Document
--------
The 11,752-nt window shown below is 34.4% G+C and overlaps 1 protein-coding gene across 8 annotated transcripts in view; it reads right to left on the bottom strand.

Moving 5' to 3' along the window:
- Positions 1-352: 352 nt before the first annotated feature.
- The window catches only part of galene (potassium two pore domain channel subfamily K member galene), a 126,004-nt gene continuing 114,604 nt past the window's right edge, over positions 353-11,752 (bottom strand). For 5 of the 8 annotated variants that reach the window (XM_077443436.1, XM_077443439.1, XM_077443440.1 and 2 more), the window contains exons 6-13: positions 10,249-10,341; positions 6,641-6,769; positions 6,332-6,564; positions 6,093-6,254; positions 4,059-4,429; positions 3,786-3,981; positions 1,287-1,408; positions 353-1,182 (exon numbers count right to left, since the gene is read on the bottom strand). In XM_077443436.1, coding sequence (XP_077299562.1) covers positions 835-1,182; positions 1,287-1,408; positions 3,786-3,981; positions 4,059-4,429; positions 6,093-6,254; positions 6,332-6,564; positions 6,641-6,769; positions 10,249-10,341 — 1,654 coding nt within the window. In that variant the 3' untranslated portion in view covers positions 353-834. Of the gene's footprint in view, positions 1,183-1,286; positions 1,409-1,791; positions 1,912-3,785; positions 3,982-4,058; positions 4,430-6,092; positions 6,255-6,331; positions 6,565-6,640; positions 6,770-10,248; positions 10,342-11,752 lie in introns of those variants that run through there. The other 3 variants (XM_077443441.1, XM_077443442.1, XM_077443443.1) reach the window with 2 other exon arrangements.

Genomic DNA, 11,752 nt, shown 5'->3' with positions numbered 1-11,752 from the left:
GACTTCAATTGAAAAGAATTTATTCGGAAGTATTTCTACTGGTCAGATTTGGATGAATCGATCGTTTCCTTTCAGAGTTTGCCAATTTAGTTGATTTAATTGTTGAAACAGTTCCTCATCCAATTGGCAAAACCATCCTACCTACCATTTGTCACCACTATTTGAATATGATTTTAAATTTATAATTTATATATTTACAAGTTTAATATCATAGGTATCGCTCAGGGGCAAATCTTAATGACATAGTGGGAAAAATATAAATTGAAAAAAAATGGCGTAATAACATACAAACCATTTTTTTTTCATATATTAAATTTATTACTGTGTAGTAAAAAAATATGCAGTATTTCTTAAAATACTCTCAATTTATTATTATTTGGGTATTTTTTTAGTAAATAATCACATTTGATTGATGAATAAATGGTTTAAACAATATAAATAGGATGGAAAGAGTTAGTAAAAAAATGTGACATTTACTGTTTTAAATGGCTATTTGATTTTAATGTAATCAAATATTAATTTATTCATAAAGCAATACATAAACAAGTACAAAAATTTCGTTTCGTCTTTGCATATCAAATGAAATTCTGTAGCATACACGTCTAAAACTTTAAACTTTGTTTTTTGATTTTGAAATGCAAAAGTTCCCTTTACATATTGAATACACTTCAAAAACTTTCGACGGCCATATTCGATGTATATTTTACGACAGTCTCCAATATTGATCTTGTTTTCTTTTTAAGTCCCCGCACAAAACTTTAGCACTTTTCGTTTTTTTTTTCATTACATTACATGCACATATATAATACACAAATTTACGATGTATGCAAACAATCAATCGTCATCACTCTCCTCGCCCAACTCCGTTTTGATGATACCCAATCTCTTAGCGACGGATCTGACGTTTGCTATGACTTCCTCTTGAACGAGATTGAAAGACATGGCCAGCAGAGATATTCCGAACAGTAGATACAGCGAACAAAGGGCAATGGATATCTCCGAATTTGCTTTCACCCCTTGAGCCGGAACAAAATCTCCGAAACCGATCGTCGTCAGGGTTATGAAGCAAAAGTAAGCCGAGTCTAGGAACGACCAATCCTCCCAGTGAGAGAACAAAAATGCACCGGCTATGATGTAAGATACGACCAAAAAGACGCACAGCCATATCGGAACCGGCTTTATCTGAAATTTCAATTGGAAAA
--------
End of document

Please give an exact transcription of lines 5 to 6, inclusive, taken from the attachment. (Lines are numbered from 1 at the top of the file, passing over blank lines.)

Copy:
Genomic DNA, 11,752 nt, shown 5'->3' with positions numbered 1-11,752 from the left:
GACTTCAATTGAAAAGAATTTATTCGGAAGTATTTCTACTGGTCAGATTTGGATGAATCGATCGTTTCCTTTCAGAGTTTGCCAATTTAGTTGATTTAATTGTTGAAACAGTTCCTCATCCAATTGGCAAAACCATCCTACCTACCATTTGTCACCACTATTTGAATATGATTTTAAATTTATAATTTATATATTTACAAGTTTAATATCATAGGTATCGCTCAGGGGCAAATCTTAATGACATAGTGGGAAAAATATAAATTGAAAAAAAATGGCGTAATAACATACAAACCATTTTTTTTTCATATATTAAATTTATTACTGTGTAGTAAAAAAATATGCAGTATTTCTTAAAATACTCTCAATTTATTATTATTTGGGTATTTTTTTAGTAAATAATCACATTTGATTGATGAATAAATGGTTTAAACAATATAAATAGGATGGAAAGAGTTAGTAAAAAAATGTGACATTTACTGTTTTAAATGGCTATTTGATTTTAATGTAATCAAATATTAATTTATTCATAAAGCAATACATAAACAAGTACAAAAATTTCGTTTCGTCTTTGCATATCAAATGAAATTCTGTAGCATACACGTCTAAAACTTTAAACTTTGTTTTTTGATTTTGAAATGCAAAAGTTCCCTTTACATATTGAATACACTTCAAAAACTTTCGACGGCCATATTCGATGTATATTTTACGACAGTCTCCAATATTGATCTTGTTTTCTTTTTAAGTCCCCGCACAAAACTTTAGCACTTTTCGTTTTTTTTTTCATTACATTACATGCACATATATAATACACAAATTTACGATGTATGCAAACAATCAATCGTCATCACTCTCCTCGCCCAACTCCGTTTTGATGATACCCAATCTCTTAGCGACGGATCTGACGTTTGCTATGACTTCCTCTTGAACGAGATTGAAAGACATGGCCAGCAGAGATATTCCGAACAGTAGATACAGCGAACAAAGGGCAATGGATATCTCCGAATTTGCTTTCACCCCTTGAGCCGGAACAAAATCTCCGAAACCGATCGTCGTCAGGGTTATGAAGCAAAAGTAAGCCGAGTCTAGGAACGACCAATCCTCCCAGTGAGAGAACAAAAATGCACCGGCTATGATGTAAGATACGACCAAAAAGACGCACAGCCATATCGGAACCGGCTTTATCTGAAATTTCAATTGGAAAA